As the Earth's fifth largest and most southerly continent, Antarctica has captured the attention and imagination of countless people.
Temperatures there regularly drop below -90C, making it one of the most inhospitable places on the planet.
This hasn't stopped humans from exploring it, however, and anywhere between 1,000 and 5,000 people currently live there.
Against all odds, Antarctica has a thriving wild animal population with around 235 different species calling the continent home.
It appears that it could well have been home to much more flora and fauna in history, as research suggests Antarctica was once teeming with life and home to a temperate forest.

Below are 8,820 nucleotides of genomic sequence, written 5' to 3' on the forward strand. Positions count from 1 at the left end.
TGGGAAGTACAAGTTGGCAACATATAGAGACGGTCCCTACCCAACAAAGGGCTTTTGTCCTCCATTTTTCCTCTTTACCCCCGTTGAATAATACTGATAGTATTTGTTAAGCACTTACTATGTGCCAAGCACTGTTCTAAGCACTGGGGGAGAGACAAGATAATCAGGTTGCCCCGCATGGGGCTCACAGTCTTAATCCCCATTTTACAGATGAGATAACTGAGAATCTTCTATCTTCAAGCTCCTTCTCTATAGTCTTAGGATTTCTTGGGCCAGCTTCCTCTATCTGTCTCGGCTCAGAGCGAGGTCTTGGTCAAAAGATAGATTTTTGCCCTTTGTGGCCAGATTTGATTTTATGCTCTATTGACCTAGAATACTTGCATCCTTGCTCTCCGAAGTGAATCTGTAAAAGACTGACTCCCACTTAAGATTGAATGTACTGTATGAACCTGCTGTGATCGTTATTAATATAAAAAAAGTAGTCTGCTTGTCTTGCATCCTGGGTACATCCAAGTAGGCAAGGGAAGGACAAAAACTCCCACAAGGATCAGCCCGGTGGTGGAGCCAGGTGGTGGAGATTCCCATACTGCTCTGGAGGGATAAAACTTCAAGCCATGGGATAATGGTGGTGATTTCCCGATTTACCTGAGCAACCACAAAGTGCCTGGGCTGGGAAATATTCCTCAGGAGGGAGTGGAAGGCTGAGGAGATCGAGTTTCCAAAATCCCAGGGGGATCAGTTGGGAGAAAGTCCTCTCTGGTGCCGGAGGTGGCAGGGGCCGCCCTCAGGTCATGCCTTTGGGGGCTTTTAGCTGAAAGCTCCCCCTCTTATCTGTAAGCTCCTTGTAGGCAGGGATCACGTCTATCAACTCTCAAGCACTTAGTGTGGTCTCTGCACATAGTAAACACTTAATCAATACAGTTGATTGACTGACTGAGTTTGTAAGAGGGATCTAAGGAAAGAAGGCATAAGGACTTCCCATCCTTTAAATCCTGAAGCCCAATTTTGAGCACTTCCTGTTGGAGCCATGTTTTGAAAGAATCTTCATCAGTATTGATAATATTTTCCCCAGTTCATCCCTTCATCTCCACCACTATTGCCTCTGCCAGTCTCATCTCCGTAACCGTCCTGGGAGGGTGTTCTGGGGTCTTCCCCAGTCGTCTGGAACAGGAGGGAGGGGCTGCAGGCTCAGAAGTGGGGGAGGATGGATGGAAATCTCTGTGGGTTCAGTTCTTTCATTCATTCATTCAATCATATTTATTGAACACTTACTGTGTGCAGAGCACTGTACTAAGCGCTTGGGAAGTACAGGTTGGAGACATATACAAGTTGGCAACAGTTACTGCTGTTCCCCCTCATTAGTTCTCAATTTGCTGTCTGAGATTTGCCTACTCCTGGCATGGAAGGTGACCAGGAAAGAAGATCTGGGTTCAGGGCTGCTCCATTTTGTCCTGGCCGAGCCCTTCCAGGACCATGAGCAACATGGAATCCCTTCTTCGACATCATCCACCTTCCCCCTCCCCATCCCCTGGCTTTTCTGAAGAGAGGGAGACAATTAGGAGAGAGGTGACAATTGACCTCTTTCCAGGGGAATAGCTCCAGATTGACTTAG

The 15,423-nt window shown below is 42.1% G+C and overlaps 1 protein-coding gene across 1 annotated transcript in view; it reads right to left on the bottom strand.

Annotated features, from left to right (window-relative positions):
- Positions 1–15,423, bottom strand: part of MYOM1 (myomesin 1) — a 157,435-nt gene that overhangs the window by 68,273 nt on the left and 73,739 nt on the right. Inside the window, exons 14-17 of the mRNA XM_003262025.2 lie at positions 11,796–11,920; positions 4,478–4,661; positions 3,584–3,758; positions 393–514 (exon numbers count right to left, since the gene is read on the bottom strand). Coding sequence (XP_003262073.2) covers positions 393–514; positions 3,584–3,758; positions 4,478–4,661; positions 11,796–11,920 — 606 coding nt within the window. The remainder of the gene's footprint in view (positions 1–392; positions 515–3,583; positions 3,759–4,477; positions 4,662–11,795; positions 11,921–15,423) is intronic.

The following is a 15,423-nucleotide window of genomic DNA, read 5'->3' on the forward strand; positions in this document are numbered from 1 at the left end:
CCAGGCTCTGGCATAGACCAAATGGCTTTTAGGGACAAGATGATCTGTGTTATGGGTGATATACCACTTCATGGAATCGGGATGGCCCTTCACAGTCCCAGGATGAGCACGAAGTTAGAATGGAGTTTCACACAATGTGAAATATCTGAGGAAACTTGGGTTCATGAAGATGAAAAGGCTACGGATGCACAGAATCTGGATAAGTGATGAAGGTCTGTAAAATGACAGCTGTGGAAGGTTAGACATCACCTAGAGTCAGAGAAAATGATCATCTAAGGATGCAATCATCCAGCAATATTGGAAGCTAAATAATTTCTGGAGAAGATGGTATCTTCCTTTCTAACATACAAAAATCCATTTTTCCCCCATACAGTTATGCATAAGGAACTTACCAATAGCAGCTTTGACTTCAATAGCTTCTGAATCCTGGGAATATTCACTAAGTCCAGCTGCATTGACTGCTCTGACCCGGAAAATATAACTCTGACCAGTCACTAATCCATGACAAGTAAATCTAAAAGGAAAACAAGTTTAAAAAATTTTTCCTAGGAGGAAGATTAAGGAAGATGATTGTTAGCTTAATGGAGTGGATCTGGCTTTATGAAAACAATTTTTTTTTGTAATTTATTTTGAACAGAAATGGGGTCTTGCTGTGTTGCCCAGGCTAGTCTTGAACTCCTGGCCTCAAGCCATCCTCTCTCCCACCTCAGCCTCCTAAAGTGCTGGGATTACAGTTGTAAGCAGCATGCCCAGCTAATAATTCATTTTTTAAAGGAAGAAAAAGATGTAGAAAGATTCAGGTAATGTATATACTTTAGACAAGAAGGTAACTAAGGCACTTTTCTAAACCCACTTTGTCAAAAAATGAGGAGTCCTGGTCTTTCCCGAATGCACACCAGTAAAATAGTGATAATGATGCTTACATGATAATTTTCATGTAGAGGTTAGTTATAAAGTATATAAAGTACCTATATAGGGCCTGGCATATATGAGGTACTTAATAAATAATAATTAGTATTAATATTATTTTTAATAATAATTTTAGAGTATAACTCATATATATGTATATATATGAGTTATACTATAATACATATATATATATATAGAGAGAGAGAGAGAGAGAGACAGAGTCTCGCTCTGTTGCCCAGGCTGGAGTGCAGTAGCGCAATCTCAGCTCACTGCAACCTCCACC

The breakthrough discovery was made after a mission found fossilised plant roots preserved under the ocean since the time of the dinosaurs.
Explored during the science journal Nature's short documentary, 'An ancient Antarctic Rainforest', the narrator noted: "It seems this freezing landscape was once home to a lush forest."
Dr Johann Klages, a scientist from the Alfred Wegener Institute in Germany who led the research, said: "90 million years ago, a temperate rainforest existed in West Antarctica only 900 kilometres away from the South Pole."
He and his team set out with a special drill to extract a core of material around 30 metres into the sea floor in 2020, finding that the annual mean temperature of a strip of western Antarctic coastline was 12C.
This would have seen the region enveloped in a swampy rainforest environment.